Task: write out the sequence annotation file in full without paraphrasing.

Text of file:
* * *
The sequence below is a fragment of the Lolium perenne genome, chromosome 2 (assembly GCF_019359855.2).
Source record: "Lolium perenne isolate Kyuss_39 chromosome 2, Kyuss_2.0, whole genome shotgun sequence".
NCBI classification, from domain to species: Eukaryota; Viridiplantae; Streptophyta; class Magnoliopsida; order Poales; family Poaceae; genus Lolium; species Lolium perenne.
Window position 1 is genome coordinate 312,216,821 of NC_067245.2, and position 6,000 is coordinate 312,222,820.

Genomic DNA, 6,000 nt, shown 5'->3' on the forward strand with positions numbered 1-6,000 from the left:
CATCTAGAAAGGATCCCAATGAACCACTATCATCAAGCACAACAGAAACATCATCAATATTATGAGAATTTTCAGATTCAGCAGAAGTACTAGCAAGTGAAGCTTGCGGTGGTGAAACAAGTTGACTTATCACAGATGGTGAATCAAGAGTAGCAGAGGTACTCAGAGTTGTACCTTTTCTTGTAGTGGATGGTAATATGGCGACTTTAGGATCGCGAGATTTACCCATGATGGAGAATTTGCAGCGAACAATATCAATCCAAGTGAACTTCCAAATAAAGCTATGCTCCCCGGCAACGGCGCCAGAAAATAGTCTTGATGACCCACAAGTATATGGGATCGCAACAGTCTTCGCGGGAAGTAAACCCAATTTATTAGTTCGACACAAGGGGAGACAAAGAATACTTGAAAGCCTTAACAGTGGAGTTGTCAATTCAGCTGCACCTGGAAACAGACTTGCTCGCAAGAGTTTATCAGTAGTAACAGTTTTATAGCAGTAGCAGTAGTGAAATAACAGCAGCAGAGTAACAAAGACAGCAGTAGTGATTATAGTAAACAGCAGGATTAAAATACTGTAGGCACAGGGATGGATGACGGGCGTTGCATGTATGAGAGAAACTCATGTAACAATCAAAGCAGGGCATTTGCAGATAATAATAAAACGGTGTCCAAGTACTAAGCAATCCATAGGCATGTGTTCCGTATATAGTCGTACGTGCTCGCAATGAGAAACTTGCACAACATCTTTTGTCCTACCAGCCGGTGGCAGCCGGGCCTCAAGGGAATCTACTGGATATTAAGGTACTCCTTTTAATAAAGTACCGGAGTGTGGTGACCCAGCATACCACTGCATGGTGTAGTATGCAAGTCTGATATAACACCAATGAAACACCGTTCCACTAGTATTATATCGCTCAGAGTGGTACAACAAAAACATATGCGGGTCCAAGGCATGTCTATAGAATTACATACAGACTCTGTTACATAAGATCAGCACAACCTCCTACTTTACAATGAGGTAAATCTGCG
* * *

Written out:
The sequence below is a fragment of the Lolium perenne genome, chromosome 2 (assembly GCF_019359855.2).
Source record: "Lolium perenne isolate Kyuss_39 chromosome 2, Kyuss_2.0, whole genome shotgun sequence".
NCBI classification, from domain to species: Eukaryota; Viridiplantae; Streptophyta; class Magnoliopsida; order Poales; family Poaceae; genus Lolium; species Lolium perenne.
Window position 1 is genome coordinate 312,216,821 of NC_067245.2, and position 6,000 is coordinate 312,222,820.

Genomic DNA, 6,000 nt, shown 5'->3' on the forward strand with positions numbered 1-6,000 from the left:
CATCTAGAAAGGATCCCAATGAACCACTATCATCAAGCACAACAGAAACATCATCAATATTATGAGAATTTTCAGATTCAGCAGAAGTACTAGCAAGTGAAGCTTGCGGTGGTGAAACAAGTTGACTTATCACAGATGGTGAATCAAGAGTAGCAGAGGTACTCAGAGTTGTACCTTTTCTTGTAGTGGATGGTAATATGGCGACTTTAGGATCGCGAGATTTACCCATGATGGAGAATTTGCAGCGAACAATATCAATCCAAGTGAACTTCCAAATAAAGCTATGCTCCCCGGCAACGGCGCCAGAAAATAGTCTTGATGACCCACAAGTATATGGGATCGCAACAGTCTTCGCGGGAAGTAAACCCAATTTATTAGTTCGACACAAGGGGAGACAAAGAATACTTGAAAGCCTTAACAGTGGAGTTGTCAATTCAGCTGCACCTGGAAACAGACTTGCTCGCAAGAGTTTATCAGTAGTAACAGTTTTATAGCAGTAGCAGTAGTGAAATAACAGCAGCAGAGTAACAAAGACAGCAGTAGTGATTATAGTAAACAGCAGGATTAAAATACTGTAGGCACAGGGATGGATGACGGGCGTTGCATGTATGAGAGAAACTCATGTAACAATCAAAGCAGGGCATTTGCAGATAATAATAAAACGGTGTCCAAGTACTAAGCAATCCATAGGCATGTGTTCCGTATATAGTCGTACGTGCTCGCAATGAGAAACTTGCACAACATCTTTTGTCCTACCAGCCGGTGGCAGCCGGGCCTCAAGGGAATCTACTGGATATTAAGGTACTCCTTTTAATAAAGTACCGGAGTGTGGTGACCCAGCATACCACTGCATGGTGTAGTATGCAAGTCTGATATAACACCAATGAAACACCGTTCCACTAGTATTATATCGCTCAGAGTGGTACAACAAAAACATATGCGGGTCCAAGGCATGTCTATAGAATTACATACAGACTCTGTTACATAAGATCAGCACAACCTCCTACTTTACAATGAGGTAAATCTGCG